Designing Educational Environments to Optimize Vision

Authors: Chrissy Cowan, Mentor Coordinator, Texas School for the Blind and Visually Impaired Outreach

Keywords: vision impairment, optical devices, lighting modifications

Abstract: The author discusses factors that challenge and strategies that support students with low vision in the school environment.

As you work with students with low vision, there are general adjustments that can be made to classroom environments that will enhance visual functioning. The following should be considered for each individual student, based on information from a functional vision evaluation.

Consider the Etiology

Familiarize yourself with the characteristics of the most predominant visual conditions resulting in low vision and their effects, such as retinitis pigmentosa, ocular albinism, retinopathy of prematurity, optic nerve hypoplasia, cortical visual impairment, cataracts, coloboma, nystagmus, central scotoma, glaucoma (this list is not complete). A current (October 2015) web resource for this is “Visual Impairment”. For each etiology, look for such things as:

  • Effects of Light: cataracts cause light to be scattered over the retina meaning that bright light and glare will usually cause problems for the student, whereas the student with retinitis pigmentosa (RP) will require high illumination. Glare for some would be disastrous. Overhead lighting might be too low/high, depending on the etiology. Illuminated screens (any type of lighted display) would be difficult for some, necessary for others.
  • Field Deficits: students with Stargardt’s Disease can have a central acuity loss, making staying on a line of print difficult without specific training. Students with retinitis pigmentosa tend to lose the peripheral field, thus making large print and/or enlarged maps/charts/graphs/photos difficult to scan.
  • Eye Motor: students with nystagmus tend to have problems shifting gaze from one target to another (typical of copying assignments).


A work surface and/or computer work station that is poorly arranged in regards to lighting would reduce visual efficiency. Whereas marketed reading stands straighten the student’s posture and elevate the reading material, students typically need to write on the same (slanted) surface. Look on occupational therapy websites, such as, for a writing stand that does not have the ridge at the bottom which makes writing uncomfortable. Or, use a 3 inch 3-ring binder turned sideways to slant work at an angle.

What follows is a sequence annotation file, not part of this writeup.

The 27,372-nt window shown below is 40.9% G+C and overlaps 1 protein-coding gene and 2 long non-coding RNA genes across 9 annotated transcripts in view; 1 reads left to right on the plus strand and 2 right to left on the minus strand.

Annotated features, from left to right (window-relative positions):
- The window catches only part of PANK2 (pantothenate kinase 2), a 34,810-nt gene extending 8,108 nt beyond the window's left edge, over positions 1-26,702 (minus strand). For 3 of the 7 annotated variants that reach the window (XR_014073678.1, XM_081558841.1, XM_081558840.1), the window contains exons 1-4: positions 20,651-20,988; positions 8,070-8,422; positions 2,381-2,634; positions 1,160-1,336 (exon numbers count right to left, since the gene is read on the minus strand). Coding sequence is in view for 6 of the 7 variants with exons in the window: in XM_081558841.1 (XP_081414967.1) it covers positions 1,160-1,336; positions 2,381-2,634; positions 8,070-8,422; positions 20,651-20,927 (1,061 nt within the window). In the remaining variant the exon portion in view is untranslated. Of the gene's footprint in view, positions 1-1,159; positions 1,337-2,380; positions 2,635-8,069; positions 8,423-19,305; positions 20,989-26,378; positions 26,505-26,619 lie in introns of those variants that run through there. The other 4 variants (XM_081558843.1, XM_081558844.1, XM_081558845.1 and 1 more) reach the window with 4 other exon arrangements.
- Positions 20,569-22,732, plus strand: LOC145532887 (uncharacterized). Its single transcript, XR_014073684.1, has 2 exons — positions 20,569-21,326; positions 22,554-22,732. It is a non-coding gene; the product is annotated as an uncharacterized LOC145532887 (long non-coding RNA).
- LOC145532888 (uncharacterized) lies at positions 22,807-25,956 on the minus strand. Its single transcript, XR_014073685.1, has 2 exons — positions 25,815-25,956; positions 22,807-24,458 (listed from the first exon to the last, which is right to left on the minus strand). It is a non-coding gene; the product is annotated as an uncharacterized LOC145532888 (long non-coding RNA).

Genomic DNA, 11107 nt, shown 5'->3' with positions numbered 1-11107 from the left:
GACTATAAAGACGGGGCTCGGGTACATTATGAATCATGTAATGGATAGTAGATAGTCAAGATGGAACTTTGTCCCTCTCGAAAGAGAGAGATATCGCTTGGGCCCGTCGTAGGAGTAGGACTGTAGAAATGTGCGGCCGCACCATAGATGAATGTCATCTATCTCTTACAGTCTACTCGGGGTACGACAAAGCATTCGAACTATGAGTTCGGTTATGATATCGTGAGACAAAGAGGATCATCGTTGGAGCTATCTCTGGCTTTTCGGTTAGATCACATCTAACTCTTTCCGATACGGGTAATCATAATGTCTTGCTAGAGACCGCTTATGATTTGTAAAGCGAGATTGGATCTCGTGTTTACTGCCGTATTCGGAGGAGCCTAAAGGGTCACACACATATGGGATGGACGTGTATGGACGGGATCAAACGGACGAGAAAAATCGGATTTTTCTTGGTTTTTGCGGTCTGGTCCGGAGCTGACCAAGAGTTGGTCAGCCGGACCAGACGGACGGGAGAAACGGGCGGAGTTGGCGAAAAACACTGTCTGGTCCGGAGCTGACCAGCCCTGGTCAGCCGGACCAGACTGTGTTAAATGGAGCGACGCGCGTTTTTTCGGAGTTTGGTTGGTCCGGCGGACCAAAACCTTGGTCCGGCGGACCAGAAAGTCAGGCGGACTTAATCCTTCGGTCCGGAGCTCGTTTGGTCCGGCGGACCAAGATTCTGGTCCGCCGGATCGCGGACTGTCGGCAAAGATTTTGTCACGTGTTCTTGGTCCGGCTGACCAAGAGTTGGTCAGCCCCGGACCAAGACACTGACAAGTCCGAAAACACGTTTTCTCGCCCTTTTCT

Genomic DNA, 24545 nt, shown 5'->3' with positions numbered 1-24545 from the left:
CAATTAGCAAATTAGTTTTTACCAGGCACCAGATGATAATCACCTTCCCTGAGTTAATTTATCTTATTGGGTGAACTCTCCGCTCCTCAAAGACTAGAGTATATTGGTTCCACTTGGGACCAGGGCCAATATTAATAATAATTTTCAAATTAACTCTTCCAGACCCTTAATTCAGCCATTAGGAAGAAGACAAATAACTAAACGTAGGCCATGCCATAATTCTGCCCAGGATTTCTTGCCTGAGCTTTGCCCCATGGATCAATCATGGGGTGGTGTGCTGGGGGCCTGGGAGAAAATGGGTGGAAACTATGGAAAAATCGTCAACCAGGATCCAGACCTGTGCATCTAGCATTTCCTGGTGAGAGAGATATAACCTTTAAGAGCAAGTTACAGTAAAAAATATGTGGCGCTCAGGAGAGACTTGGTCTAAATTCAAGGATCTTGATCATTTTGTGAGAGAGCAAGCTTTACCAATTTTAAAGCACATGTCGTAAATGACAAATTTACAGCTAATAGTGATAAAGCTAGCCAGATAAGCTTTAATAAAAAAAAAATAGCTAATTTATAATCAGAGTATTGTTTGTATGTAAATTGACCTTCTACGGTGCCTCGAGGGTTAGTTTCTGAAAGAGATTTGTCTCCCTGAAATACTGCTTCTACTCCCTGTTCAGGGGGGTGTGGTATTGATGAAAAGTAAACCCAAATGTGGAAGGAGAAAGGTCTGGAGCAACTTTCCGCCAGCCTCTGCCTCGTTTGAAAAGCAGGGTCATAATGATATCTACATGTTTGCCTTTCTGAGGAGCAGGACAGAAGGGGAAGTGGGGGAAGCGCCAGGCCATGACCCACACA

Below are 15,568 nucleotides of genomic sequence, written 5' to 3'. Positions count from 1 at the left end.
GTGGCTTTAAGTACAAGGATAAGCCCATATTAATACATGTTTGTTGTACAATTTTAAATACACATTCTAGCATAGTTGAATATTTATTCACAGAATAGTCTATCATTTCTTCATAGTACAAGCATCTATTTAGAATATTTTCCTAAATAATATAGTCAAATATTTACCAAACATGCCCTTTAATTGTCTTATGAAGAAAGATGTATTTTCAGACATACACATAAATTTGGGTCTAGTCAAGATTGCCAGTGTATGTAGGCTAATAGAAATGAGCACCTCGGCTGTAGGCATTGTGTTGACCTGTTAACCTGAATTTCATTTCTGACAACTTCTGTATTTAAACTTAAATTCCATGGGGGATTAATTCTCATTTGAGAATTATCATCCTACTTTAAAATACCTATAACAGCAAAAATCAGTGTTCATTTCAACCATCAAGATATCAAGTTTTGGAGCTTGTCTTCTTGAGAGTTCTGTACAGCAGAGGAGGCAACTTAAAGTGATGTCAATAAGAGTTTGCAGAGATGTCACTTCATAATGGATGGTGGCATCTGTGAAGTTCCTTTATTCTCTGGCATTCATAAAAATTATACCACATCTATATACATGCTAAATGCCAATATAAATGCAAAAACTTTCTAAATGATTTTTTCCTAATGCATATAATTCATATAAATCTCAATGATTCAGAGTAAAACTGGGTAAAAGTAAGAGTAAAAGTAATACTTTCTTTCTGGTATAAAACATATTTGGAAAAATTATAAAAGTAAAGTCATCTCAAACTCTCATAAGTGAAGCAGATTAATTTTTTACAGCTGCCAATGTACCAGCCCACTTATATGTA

It takes the student with low vision longer to find things. Students need to access their materials quickly, so storing for quick retrieval is necessary. Consider a small, stick-on battery operated closet light that you press for inside desks and other darker spaces. Backpacks will need folders and other organizational containers to keep papers organized, and smaller objects in desks should have dedicated containers. The TVI will need to check and reinforce that an established system is used consistently.


  • Work Surfaces: with some eye conditions, a lamp might be necessary to put light precisely where it is needed. If an outlet is nearby, the APH lamp is wonderful. Another option is a battery powered OttLight that can be moved from room to room. When positioning the light, make sure the student’s head or hand does not occlude the light, or that the light is shining on the student’s face. Students with albinism or cataracts might have difficulty with too much ambient light and/or glare, which can cause headaches and have a “wash-out” effect on certain materials. Tinted lenses might be beneficial for some, or a light blue filter placed over the reading surface could change the contrast (watch for glare off of shiny surfaces). Avoid seating that is directly under harsh overhead lighting or near a large window.
  • Overhead Projector Screens and Interactive White Boards: when the target surface is lighted or bright, students with lighting issues may have difficulties. The classroom lighting can be adjusted to accommodate, or in extreme cases, the student may need to have a desk (print) copy if significant copy work is required. There are apps available that connect the student’s tablet with the teacher’s computer or the interactive white board that would provide a clearer copy for the student.

Writing Tools and Materials

Provide adapted paper and writing tools, and adjust lighting and positioning of materials (see writing slant board above) if needed. Examples of writing tools include drafting pencils (or #1 soft lead, available in art/craft stores) and fine point felt tip pens, such as a Flare® pen. Students may perform better with bold line paper, or commercially available wide ruled notebook paper with darker lines (compare these at the grocery store—some are darker than others). Gradually move toward fewer adaptations as the student becomes more proficient.

Optical Devices

If the student has been seen by a low vision specialist, start by making sure the prescribed optical devices are on hand and the student has learned how to use them correctly. Devices that tend to be handed to students by well-intentioned people should be avoided (for example: full page magnifier, bar magnifier). Electronic near devices are best used for “spot” viewing, and will slow the student down when reading longer passages. If a video magnifier is in the room, find out if it is being used consistently. If it is not (perhaps due to portability, placement, too much enlargement) consider retraining the student on a handheld or stand magnifier. There are now products available from APH and Region 4 Education Service Center, designed for teaching optical device use. Refer to Looking to Learn: Promoting Literacy for Students with Low Vision, D’Andrea and Farrenkopf, Eds., AFB Press.

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